February 7, 2017 2:02:42 am
OVER the weekend, the Summer/Resort 2017 edition of Lakme Fashion Week (LFW) in Mumbai served up some solid style by young talents, a touch of Nawabi nuance from the stables of Meera and Muzaffar Ali’s Kotwara and the studios of Tarun Tahiliani, and a gold-flecked grand finale by Anita Dongre. Here’s our pick of some of the haute shows and highlights:
Nearly two decades since she launched her label and many years after she built a fashion empire worthy of putting her on the cover of Fortune’s “50 most powerful women in business” issue, Anita Dongre bagged herself a much-deserved fashion week finale.
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For her “Alchemy” collection, Dongre converted the amphitheatre at the Bandra Fort into a lush green bower and presented a line replete with sublime whites, pastel hues and glazed gold. A subtle medley of zardozi, gota patti, cord work, sequins and thread embroidery on kora cotton, handwoven tissue, khadi, silk organza, chiffon and tulle spelt quiet sophistication.
Equally understated was showstopper Kareena Kapoor Khan’s outfit. The Lakme brand ambassador walked the ramp a little over a month after the birth of son Taimur to rousing applause. She wore a gold floor-length jacket in Chanderi tissue adorned with hand-cut gota patti crafted motifs of prancing deer, jungle vines and flowers, embellished with Swarovski crystals.
Saviojon Fernandes took a decade-long hiatus from LFW and even though the distinct ‘island life’ vibe of his comeback show may suggest he was on an indefinite holiday, the media-shy designer from Goa was simply taking a break from fashion’s cyclical frenzy. His return to the ramp was understated in both volume and velocity, but the crowd present was proof of the elusive designer’s enduring fan following.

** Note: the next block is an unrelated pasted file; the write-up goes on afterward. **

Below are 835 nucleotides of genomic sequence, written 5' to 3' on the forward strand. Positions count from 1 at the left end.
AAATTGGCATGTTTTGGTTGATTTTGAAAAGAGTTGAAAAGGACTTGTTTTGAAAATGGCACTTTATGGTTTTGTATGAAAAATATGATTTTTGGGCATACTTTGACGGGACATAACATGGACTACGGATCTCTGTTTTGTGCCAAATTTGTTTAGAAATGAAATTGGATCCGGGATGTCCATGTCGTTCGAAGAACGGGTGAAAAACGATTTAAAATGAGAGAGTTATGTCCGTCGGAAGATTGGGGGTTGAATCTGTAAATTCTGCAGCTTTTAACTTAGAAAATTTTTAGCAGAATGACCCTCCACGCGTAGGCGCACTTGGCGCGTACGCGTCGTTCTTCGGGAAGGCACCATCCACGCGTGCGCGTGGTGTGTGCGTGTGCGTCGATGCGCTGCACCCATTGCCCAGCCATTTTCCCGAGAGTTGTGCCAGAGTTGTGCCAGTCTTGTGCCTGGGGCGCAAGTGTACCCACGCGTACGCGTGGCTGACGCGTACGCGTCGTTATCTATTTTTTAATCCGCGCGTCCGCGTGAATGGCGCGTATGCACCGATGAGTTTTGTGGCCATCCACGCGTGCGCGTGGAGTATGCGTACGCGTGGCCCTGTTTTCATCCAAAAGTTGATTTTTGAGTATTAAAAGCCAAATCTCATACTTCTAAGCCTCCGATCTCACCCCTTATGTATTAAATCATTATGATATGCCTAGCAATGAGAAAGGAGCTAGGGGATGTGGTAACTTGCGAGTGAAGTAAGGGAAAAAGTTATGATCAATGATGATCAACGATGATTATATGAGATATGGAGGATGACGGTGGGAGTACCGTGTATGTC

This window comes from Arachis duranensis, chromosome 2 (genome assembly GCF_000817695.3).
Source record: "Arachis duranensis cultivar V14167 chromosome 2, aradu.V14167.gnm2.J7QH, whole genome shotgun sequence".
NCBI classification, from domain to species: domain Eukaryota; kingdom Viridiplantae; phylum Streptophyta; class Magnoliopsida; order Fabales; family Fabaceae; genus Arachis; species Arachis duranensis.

We saw definite flashbacks to Fernandes’s earlier oeuvre – his dexterity with tie-dye, his clever take on cut and fluidity, his play on androgyny, the mesh referencing fishermen influences, his eye for accessories (the safety pins were back, but with blown glass neck-pieces this time), and his canny use of colour. What was somewhat unfamiliar was the cacophony of prints that came together in a sometimes cohesive, but mostly discordant composition. We loved the madness of the lopsided striped shirt against the printed short skirt, the patterned pinafore-like overlays and the patchwork pants and pockets, but were perplexed by the half-and-half dresses, that displayed clever construction techniques, but looked like they suffered from a personality disorder. In fact, the print-on-print pieces with the gypsy vibe, the deconstruction of his menswear-inspired pieces and the understated glamour of the luxe shift dresses, all spoke a disparate language. Fernandes has insisted all along that this wasn’t a collection, but a holiday wardrobe. And that might well have been the point to contemplate, because as collections go, this one suffered from an identity crisis.
In contrast, Kolkata girl Nupur Kanoi stuck to her sexy-meets-sassy signature. She may have been away from LFW for two years, but her show “Lost and Found in Africa” saw her slip back into familiar territory with ease.
Intricate bandhani tie-dye met colourful glass beadwork, fringe detailing and metallic elements in her trademark luxe sporty style. We especially loved the slouchy all-black pieces with the African embroidery elements and the graphic gradations of the ombre patterned pieces.
The House of Kotwara presentation brought their trademark regal Awadhi creations to the LFW ramp and showcased the handiwork of the craftspeople of Meera and Muzaffar Ali’s NGO Dwar Pe Rozi.
The show also marked the ramp debut of the duo’s talented daughter Sama Ali, who took the curtain call as the label’s creative director with her illustrious parents and showstopper Aditi Rao Hydari. Sama, a graduate from the London College of Fashion, joined the brand in 2014 but chose this occasion to step into the spotlight.
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